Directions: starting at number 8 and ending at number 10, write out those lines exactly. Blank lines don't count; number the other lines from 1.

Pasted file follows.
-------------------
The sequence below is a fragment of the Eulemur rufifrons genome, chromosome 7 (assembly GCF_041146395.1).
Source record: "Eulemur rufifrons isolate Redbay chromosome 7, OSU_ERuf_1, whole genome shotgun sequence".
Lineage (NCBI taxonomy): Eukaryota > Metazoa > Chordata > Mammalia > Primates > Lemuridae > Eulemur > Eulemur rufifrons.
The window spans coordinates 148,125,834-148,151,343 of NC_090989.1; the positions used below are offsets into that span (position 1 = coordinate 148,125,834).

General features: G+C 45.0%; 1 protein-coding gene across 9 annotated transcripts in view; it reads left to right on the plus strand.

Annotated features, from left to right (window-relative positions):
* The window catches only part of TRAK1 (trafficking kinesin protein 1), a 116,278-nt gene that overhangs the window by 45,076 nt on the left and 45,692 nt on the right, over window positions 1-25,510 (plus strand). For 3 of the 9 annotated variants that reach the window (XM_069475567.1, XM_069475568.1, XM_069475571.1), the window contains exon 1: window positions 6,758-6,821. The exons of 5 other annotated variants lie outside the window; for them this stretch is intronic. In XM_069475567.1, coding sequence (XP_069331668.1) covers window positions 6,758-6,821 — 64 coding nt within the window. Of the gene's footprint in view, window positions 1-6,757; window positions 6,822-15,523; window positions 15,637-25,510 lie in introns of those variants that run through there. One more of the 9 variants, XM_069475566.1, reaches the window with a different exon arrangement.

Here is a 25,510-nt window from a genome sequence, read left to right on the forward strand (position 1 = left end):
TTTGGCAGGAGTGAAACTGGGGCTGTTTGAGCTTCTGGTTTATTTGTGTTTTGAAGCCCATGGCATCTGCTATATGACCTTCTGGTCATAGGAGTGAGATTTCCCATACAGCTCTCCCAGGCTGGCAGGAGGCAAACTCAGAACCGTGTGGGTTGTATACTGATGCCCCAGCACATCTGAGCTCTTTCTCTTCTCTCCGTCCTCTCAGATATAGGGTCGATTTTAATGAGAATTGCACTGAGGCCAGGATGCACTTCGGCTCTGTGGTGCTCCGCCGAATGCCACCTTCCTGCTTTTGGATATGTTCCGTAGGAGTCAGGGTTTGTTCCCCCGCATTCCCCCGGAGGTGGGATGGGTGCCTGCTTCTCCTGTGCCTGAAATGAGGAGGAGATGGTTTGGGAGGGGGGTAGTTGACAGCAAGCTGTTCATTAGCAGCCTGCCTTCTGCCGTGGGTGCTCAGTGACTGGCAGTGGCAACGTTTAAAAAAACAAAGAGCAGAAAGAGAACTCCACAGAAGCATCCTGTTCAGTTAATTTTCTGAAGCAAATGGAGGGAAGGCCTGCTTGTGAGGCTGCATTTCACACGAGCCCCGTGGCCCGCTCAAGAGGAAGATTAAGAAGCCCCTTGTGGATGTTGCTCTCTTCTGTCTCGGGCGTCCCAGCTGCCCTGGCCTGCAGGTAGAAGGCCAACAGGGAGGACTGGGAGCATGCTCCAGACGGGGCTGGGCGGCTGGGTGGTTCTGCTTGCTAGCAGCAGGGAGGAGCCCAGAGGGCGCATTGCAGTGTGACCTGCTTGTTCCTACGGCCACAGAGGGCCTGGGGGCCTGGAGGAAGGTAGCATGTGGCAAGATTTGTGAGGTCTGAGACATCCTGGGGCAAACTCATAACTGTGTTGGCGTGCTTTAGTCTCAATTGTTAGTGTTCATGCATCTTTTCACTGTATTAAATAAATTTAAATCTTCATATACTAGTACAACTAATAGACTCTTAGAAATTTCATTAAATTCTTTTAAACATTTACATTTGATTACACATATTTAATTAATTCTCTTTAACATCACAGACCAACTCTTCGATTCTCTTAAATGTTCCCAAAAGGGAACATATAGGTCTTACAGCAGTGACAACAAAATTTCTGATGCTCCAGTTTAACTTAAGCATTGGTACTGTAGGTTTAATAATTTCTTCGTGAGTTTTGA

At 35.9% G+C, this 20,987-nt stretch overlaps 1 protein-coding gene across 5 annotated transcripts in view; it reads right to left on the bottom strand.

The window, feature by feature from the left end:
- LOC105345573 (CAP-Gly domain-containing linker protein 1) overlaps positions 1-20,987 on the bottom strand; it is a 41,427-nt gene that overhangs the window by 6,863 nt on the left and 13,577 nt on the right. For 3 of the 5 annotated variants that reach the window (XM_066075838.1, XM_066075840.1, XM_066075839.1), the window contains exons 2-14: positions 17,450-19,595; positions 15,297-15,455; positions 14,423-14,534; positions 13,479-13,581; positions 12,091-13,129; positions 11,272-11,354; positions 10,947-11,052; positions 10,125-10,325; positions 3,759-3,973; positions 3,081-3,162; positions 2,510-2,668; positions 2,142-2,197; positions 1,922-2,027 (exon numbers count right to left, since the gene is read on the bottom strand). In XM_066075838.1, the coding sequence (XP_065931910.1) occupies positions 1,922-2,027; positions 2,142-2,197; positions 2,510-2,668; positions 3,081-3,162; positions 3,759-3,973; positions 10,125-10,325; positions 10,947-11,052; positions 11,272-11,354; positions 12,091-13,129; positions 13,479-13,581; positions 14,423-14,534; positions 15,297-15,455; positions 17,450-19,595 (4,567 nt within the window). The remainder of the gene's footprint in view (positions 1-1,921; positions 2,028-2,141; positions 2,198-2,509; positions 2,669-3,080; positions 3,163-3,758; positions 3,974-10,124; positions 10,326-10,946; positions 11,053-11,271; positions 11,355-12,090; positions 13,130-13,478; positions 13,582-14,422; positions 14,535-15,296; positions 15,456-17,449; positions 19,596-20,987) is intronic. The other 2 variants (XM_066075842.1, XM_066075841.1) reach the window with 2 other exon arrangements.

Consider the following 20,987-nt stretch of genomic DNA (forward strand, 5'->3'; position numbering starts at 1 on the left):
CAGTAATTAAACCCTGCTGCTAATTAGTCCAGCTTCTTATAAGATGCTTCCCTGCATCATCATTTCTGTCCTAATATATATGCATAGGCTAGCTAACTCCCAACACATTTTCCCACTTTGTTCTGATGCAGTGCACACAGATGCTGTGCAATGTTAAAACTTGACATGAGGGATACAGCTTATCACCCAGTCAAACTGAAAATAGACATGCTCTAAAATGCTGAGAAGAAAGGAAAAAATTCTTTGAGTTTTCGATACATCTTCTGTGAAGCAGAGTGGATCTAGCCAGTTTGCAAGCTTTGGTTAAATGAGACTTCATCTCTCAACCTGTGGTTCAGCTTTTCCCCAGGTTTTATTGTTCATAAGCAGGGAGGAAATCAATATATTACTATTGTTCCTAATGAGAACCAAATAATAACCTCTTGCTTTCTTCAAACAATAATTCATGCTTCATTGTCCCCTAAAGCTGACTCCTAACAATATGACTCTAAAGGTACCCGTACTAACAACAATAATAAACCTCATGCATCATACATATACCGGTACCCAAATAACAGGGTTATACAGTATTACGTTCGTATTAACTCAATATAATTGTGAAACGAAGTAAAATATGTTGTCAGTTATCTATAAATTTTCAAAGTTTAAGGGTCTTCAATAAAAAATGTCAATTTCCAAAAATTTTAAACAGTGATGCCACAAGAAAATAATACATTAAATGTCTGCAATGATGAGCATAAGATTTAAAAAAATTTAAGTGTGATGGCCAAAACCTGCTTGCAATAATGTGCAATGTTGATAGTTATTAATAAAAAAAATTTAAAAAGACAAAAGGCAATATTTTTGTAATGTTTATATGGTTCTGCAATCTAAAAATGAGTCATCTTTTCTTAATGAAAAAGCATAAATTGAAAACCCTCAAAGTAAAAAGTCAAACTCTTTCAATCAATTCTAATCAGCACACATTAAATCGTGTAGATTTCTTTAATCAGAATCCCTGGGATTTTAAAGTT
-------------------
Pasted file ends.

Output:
Here is a 25,510-nt window from a genome sequence, read left to right on the forward strand (position 1 = left end):
TTTGGCAGGAGTGAAACTGGGGCTGTTTGAGCTTCTGGTTTATTTGTGTTTTGAAGCCCATGGCATCTGCTATATGACCTTCTGGTCATAGGAGTGAGATTTCCCATACAGCTCTCCCAGGCTGGCAGGAGGCAAACTCAGAACCGTGTGGGTTGTATACTGATGCCCCAGCACATCTGAGCTCTTTCTCTTCTCTCCGTCCTCTCAGATATAGGGTCGATTTTAATGAGAATTGCACTGAGGCCAGGATGCACTTCGGCTCTGTGGTGCTCCGCCGAATGCCACCTTCCTGCTTTTGGATATGTTCCGTAGGAGTCAGGGTTTGTTCCCCCGCATTCCCCCGGAGGTGGGATGGGTGCCTGCTTCTCCTGTGCCTGAAATGAGGAGGAGATGGTTTGGGAGGGGGGTAGTTGACAGCAAGCTGTTCATTAGCAGCCTGCCTTCTGCCGTGGGTGCTCAGTGACTGGCAGTGGCAACGTTTAAAAAAACAAAGAGCAGAAAGAGAACTCCACAGAAGCATCCTGTTCAGTTAATTTTCTGAAGCAAATGGAGGGAAGGCCTGCTTGTGAGGCTGCATTTCACACGAGCCCCGTGGCCCGCTCAAGAGGAAGATTAAGAAGCCCCTTGTGGATGTTGCTCTCTTCTGTCTCGGGCGTCCCAGCTGCCCTGGCCTGCAGGTAGAAGGCCAACAGGGAGGACTGGGAGCATGCTCCAGACGGGGCTGGGCGGCTGGGTGGTTCTGCTTGCTAGCAGCAGGGAGGAGCCCAGAGGGCGCATTGCAGTGTGACCTGCTTGTTCCTACGGCCACAGAGGGCCTGGGGGCCTGGAGGAAGGTAGCATGTGGCAAGATTTGTGAGGTCTGAGACATCCTGGGGCAAACTCATAACTGTGTTGGCGTGCTTTAGTCTCAATTGTTAGTGTTCATGCATCTTTTCACTGTATTAAATAAATTTAAATCTTCATATACTAGTACAACTAATAGACTCTTAGAAATTTCATTAAATTCTTTTAAACATTTACATTTGATTACACATATTTAATTAATTCTCTTTAACATCACAGACCAACTCTTCGATTCTCTTAAATGTTCCCAAAAGGGAACATATAGGTCTTACAGCAGTGACAACAAAATTTCTGATGCTCCAGTTTAACTTAAGCATTGGTACTGTAGGTTTAATAATTTCTTCGTGAGTTTTGA

At 35.9% G+C, this 20,987-nt stretch overlaps 1 protein-coding gene across 5 annotated transcripts in view; it reads right to left on the bottom strand.